DIBELS on the Brain

When the Middle of the Year DIBELS benchmarks roll along, I will have been the DIBELS coordinator for my school for two years.  My word, have I learned a lot about these tests!

I always have known the skills tested were important for kids to be great readers, but I didn't really know more than that.  DIBELS tests are meant to look at the "Big Ideas In Early Literacy" (indicated by the National Reading Panel's report), which are phonological awareness, the alphabetic principle, accuracy and fluency with text, vocabulary, and comprehension.  I always send this link to my parents so they can understand first of all, what is DIBELS, and second of all, why the skills the  DIBELS tests assess are important.  That was a tongue twister!
Since I started teaching, I have always had my students complete bellwork.  They have been trained from day one to follow the morning procedure, and then get started on their bellwork.  During this time, I take attendance, hear random stories from my students, and pull students for RTI.  Before I begin a new type of bellwork, I always walk them through the process so they can feel comfortable doing the work independently.
I start my kindergartners with first sound bellwork, because I want to give them practice hearing the first sounds in words and they also get some extra phonics practice because they have to write the letter as well.

The kids cut and glue (which is an important skill on its own) the picture in the correct column.  Before they get started, I go over all of the pictures at the bottom.  I ask if there are any questions.  After the questions have been answered, if a student needs to know what a picture is, they have to ask their neighbor.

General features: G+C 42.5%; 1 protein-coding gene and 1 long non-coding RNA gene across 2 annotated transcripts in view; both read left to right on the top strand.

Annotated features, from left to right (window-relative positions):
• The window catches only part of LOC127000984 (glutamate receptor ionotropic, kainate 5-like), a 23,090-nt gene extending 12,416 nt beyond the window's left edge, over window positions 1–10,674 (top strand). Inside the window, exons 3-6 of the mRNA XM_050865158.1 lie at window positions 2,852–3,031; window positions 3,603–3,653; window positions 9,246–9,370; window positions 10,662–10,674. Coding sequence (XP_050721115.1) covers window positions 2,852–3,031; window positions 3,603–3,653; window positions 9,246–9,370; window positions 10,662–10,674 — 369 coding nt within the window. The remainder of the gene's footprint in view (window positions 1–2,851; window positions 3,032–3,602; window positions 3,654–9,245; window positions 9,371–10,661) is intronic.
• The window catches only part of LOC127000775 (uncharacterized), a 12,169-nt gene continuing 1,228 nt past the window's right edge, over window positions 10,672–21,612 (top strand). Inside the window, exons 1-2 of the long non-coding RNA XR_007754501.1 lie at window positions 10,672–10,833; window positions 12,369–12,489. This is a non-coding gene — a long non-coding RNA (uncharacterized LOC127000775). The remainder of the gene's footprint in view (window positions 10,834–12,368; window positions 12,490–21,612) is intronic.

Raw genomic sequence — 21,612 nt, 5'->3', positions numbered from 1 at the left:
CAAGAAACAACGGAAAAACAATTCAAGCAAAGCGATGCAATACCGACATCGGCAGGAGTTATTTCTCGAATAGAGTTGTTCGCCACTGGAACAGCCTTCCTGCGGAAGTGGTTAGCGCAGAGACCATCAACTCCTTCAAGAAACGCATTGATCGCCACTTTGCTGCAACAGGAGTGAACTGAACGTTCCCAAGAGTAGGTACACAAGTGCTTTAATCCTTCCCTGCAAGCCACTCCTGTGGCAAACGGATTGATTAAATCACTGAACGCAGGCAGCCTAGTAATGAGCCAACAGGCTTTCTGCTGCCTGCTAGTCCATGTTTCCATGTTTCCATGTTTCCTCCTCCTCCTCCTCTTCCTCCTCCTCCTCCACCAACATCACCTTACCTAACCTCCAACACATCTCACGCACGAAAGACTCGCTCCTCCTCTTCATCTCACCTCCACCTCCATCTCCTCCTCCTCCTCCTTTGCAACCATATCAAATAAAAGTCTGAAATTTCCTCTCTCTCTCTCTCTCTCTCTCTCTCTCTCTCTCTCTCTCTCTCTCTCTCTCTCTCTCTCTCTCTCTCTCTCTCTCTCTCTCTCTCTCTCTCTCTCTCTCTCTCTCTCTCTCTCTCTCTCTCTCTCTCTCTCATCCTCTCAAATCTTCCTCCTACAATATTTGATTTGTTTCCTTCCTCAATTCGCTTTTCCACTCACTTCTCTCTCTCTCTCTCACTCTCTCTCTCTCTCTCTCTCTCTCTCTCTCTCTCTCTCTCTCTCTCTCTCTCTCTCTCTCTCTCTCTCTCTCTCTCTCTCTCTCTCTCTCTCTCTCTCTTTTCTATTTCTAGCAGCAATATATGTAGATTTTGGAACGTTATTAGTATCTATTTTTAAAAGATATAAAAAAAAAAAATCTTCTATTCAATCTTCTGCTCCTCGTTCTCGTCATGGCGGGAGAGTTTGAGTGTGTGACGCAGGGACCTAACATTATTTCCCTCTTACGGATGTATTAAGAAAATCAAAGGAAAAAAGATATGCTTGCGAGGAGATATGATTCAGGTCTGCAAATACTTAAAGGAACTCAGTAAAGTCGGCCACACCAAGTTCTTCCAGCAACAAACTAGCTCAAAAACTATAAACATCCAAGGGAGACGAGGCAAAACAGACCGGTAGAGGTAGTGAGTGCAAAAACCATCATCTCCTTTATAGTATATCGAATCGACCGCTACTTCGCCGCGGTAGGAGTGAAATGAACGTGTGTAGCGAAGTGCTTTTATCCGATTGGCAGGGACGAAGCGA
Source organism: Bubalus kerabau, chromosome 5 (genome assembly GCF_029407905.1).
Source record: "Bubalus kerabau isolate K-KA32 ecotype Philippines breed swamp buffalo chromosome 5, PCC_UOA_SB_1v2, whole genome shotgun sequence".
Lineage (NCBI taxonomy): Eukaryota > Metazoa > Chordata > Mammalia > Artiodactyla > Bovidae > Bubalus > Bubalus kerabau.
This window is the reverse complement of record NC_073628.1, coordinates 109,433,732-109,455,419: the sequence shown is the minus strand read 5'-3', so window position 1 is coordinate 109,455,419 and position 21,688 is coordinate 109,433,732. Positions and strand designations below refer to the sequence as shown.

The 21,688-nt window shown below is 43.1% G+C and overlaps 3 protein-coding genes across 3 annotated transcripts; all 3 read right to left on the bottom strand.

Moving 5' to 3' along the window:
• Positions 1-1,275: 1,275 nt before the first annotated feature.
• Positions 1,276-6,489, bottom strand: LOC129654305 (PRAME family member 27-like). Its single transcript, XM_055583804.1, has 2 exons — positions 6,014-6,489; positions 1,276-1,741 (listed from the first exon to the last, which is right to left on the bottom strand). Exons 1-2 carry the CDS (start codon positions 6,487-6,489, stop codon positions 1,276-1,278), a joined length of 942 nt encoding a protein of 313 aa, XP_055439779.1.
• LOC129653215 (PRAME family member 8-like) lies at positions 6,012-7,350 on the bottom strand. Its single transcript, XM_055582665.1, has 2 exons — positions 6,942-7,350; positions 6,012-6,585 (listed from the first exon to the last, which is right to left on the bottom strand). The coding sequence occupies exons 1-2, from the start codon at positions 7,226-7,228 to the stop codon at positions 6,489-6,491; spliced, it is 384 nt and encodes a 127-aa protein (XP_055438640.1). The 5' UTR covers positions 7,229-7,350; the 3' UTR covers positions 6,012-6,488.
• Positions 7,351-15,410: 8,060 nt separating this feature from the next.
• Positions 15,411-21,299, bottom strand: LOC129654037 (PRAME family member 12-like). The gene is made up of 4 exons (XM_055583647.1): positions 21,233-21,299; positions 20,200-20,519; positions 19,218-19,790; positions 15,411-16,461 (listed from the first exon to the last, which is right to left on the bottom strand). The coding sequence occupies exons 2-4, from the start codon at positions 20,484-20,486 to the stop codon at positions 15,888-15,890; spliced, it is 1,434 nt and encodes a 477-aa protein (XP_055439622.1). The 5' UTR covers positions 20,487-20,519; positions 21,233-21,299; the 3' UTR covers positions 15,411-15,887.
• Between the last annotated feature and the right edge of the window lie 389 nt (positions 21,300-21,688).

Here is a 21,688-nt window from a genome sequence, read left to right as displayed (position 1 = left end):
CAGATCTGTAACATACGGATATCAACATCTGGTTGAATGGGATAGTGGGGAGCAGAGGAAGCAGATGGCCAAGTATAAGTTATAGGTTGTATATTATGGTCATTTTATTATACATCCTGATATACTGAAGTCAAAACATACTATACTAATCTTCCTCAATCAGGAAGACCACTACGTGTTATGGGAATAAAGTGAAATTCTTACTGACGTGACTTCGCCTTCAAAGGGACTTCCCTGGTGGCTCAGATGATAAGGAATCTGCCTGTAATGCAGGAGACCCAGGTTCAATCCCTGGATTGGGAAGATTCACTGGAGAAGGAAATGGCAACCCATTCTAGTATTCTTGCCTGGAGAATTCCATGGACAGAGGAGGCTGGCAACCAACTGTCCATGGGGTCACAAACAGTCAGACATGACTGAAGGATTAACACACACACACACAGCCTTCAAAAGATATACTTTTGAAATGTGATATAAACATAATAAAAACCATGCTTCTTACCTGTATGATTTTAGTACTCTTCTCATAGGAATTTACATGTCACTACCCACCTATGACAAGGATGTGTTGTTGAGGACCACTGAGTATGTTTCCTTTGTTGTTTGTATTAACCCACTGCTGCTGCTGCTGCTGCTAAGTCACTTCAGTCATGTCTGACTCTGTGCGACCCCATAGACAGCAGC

The back side was formatted so the paper could be double sided.  There is a space at the bottom because the kids cut it off on the other side.  I'm weird about saving paper.  Again, before I get started, I explain all of the pictures, and if the kids have any questions after my explanation, they need to ask a neighbor.
We then transition into the vowel challenge bellwork.  We use this bellwork through the rest of first quarter and the first few weeks of second quarter.

 It steps it up a bit, because it moves from just writing the first sound to writing the vowel sound to full phonemic segmentation.

The front side of the paper looks exactly the same as the first set, so the kids already feel very comfortable with the format.

I also have them sort by short and long vowel sounds, which is a common core standard.

The move from writing the medial sound...

to full phonemic segmentation.  Again, the pages are formatted so they can be copied double sided.
 It has the kids use their letter sound knowledge and the spelling rules we have studied.  We start with simple CVC words, and then move into CVCE words and then even tougher words.  We always check our work before we start our day, and I love how I can see the light bulb illuminate, and then hear, "Mrs. McCleary, I see a phonogram!"  If I had a quarter for every time I heard that, I wouldn't need to work; however, it is SO incredibly rewarding when the kids make those connections.